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Long Island Child Refugees from Central America a Year Later

Last year the arrival of Central American refugee children at the southern border set off political shockwaves. Fox News tried to tie the children to ISIS and Ebola. The Immigration Courts created the so-called “Rocket Docket” to speed up proceedings to remove the children from the United States. Schools on Long Island tried to exclude them from an education.

Now that the hysteria has died down, we can take a look at what has and has not happened in the year after the influx began.

First, and most importantly, the children have not been denied their right to a day in court. The House of Representatives wanted to take away due process from the children, but the Senate and President Obama said “No.” The Wilberforce Trafficking Victims Protection Act, which provides them with due process protections,  was not repealed. This was an important victory for the immigrant rights movement as well as for all people concerned with the defense of human rights.

Secondly, the efforts by school districts on Long Island and elsewhere to prevent the young refugees from receiving an education have been largely defeated. Schools in Westbury, Hempstead and other districts were refusing to register hundreds of the children as recently as October. When the New York Immigration Coalition and other groups took up the cause of the children, the State Education Department ordered the schools to end their discriminatory practices. The New York State Attorney General’s Office launched an investigation into the denial of this important civil right.

The influx of refugee children last year was felt particularly on Long Island. While 495 of the children went to the Bronx, 535 went to Brooklyn, 77 to Manhattan, and 902 to Queens, Nassau received 1,446 and Suffolk led the state with 1,600 children. Long Island has the fifth largest Central American community in the country and it received the third largest number of children. Although some Nassau and Suffolk elected officials tried to stigmatize the young refugees, many Long Islanders reached out to help them.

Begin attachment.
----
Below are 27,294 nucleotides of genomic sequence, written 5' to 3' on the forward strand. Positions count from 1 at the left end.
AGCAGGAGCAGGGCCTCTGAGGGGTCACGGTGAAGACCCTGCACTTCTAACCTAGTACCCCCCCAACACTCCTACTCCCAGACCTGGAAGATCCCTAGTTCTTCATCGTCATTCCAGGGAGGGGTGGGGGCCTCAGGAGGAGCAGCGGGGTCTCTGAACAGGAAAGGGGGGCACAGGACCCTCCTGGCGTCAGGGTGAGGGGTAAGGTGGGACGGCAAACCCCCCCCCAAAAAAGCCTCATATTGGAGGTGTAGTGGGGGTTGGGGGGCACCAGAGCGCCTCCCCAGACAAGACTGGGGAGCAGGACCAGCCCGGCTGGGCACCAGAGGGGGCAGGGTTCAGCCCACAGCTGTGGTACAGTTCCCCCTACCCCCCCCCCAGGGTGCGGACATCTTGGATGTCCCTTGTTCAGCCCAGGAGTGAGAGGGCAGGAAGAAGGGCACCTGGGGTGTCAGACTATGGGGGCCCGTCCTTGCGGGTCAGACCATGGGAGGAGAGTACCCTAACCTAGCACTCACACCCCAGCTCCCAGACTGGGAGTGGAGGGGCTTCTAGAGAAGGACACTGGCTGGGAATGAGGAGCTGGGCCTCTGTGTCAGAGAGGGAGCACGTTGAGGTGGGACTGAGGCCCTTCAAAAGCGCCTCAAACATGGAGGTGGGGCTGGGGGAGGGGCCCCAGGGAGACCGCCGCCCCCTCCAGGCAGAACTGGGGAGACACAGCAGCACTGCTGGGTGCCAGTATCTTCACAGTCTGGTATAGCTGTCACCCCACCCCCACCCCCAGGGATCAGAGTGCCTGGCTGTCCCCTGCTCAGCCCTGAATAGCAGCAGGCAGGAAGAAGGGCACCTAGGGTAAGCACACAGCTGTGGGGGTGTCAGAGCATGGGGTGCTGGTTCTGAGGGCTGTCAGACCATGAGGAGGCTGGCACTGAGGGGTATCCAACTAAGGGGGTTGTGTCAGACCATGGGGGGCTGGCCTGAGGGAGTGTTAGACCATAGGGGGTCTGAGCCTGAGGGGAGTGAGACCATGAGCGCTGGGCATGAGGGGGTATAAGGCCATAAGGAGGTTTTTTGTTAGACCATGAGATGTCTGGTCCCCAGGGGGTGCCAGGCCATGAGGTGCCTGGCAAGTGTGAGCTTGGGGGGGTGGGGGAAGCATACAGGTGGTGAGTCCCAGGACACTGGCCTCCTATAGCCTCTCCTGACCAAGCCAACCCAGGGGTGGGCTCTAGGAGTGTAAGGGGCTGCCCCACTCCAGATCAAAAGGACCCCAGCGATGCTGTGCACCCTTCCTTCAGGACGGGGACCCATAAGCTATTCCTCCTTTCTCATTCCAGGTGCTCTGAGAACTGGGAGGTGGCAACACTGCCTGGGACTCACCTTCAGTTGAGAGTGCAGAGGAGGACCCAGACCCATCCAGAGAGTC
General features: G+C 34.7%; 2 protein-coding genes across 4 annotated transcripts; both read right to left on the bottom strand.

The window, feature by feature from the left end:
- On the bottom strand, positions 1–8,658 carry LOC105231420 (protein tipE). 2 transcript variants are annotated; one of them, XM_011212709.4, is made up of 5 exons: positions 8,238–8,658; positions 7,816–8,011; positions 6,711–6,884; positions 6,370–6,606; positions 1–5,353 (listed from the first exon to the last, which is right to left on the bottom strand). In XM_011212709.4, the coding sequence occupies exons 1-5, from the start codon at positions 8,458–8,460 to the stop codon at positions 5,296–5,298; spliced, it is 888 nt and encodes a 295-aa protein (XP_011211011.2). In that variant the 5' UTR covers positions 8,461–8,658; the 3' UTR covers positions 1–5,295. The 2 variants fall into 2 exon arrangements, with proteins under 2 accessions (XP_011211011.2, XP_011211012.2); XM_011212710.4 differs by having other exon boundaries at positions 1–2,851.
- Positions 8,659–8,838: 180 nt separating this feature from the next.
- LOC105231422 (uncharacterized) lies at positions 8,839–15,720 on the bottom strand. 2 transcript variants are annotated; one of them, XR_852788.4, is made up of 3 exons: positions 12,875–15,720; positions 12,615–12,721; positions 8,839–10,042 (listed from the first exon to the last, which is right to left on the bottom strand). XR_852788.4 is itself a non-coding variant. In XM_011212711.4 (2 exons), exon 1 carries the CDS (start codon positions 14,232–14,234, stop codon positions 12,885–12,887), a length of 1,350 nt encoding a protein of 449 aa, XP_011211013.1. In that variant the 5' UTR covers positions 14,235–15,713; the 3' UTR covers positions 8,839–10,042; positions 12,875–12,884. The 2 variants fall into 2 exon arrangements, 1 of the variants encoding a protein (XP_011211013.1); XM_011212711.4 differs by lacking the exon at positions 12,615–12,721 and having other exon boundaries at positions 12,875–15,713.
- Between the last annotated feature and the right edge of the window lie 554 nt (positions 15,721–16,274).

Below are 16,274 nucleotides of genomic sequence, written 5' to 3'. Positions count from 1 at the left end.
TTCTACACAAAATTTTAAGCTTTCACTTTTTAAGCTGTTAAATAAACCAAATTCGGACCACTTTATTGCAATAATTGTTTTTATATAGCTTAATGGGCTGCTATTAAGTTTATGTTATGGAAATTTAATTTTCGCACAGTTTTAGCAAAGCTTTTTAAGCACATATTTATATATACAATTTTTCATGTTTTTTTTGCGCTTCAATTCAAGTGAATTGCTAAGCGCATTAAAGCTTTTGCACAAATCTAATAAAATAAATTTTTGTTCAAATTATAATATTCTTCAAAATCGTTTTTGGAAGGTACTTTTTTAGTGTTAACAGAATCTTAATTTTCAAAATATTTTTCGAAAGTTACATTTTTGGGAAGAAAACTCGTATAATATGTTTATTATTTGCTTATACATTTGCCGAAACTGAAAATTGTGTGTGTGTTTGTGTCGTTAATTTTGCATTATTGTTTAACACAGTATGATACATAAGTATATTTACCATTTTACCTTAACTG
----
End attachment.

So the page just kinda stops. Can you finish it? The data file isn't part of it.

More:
Finally, the number of children arriving from Central America has declined rapidly over the last six months. In fact the number of new arrivals was down by 58% in April of this year v. the April of 2014. The drop in Nassau and Suffolk has been even more dramatic.

Nationally, 53,518 children were placed by the Office of Refugee Resettlement last year. This year, that number fell to only 10,224 for the first half of the fiscal year.

It would be nice to think that the decline was due to improvements in human rights conditions in El Salvador, Guatemala, and Honduras, but in fact children in those countries are as at-risk now as they were in 2014. Increased interdiction of the children by Mexican authorities as they try to come north appears to be the biggest factor. 

Patrick Young is an attorney at the Central American Refugee Center.


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